92 
 93 Once a lookup has been obtained, a client can use it to retrieve handles to library symbols (either global variables or functions) using the `lookup(String)` method, which returns an `Optional<MemoryAddress>`.
 94 
 95 For instance, the following code can be used to look up the `clang_getClangVersion` function provided by the `clang` library:
 96 
 97 ```java
 98 System.loadLibrary("clang");
 99 MemoryAddress clangVersion = SymbolLookup.loaderLookup().lookup("clang_getClangVersion").get();
100 ```
101 
102 ### C Linker
103 
104 At the core of Panama foreign function support we find the `CLinker` abstraction. This abstraction plays a dual role: first, for downcalls, it allows modelling native function calls as plain `MethodHandle` calls (see `ForeignLinker::downcallHandle`); second, for upcalls, it allows to convert an existing `MethodHandle` (which might point to some Java method) into a `MemorySegment` which could then be passed to native functions as a function pointer (see `ForeignLinker::upcallStub`):
105 
106 ```java
107 interface CLinker {
108     MethodHandle downcallHandle(Addressable func, MethodType type, FunctionDescriptor function);
109     UpcallStub upcallStub(MethodHandle target, FunctionDescriptor function, ResourceScope scope);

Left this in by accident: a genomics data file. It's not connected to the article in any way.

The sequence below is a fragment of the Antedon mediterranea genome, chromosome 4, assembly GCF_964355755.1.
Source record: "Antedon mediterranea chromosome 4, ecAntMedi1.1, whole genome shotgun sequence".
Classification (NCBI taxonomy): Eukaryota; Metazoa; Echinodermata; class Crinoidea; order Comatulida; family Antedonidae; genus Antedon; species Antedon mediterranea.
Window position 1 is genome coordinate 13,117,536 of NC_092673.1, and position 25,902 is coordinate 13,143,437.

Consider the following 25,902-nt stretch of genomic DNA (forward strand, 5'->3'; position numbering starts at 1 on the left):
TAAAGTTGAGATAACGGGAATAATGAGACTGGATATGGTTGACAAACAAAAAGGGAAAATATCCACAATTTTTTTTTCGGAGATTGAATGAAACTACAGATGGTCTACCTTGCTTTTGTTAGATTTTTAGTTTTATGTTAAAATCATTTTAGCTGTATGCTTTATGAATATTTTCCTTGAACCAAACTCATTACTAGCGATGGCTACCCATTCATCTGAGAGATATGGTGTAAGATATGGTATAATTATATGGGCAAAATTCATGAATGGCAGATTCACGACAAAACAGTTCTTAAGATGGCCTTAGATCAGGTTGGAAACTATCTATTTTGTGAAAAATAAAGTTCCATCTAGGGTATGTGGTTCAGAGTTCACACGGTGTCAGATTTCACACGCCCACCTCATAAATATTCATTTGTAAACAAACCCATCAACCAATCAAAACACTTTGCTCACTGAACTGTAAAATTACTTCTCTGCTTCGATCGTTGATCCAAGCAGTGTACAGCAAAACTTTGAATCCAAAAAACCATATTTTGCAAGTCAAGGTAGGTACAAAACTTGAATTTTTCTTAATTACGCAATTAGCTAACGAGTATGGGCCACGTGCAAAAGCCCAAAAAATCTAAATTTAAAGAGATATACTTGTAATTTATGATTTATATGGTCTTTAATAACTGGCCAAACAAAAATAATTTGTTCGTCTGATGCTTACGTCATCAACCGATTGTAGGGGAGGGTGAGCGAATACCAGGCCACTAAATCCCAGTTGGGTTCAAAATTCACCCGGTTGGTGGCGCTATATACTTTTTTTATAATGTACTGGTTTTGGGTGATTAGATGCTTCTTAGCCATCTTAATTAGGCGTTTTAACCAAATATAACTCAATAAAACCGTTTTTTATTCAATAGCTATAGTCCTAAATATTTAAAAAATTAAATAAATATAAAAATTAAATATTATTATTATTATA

110     ... // some overloads omitted here
111 
112     static CLinker systemCLinker() { ... }
113 }
114 ```
115 
116 In the following sections we will dive deeper into how downcall handles and upcall stubs are created; here we want to focus on the similarities between these two routines. First, both take a `FunctionDescriptor` instance — essentially an aggregate of memory layouts which is used to describe the argument and return types of a foreign function in full. Supported layouts are *value layouts* (for scalars and pointers) and *group layouts* (for structs/unions). Each layout in a function descriptor is associated with a carrier Java type (see table below); together, all the carrier types associated with layouts in a function descriptor will determine a unique Java `MethodType`, embodying the Java signature that clients will be using when interacting with said downcall handles, or upcall stubs.
117 
118 The following table shows the mapping between C types, layouts and Java carriers under the Linux/macOS foreign linker implementation; note that the mappings can be platform dependent: on Windows/x64, the C type `long` is 32-bit, so the `JAVA_INT` layout (and the Java carrier `int.class`) would have to be used instead:
119 
120 | C type                                                       | Layout         | Java carrier                       |
121 | ------------------------------------------------------------ | -------------- | ---------------------------------- |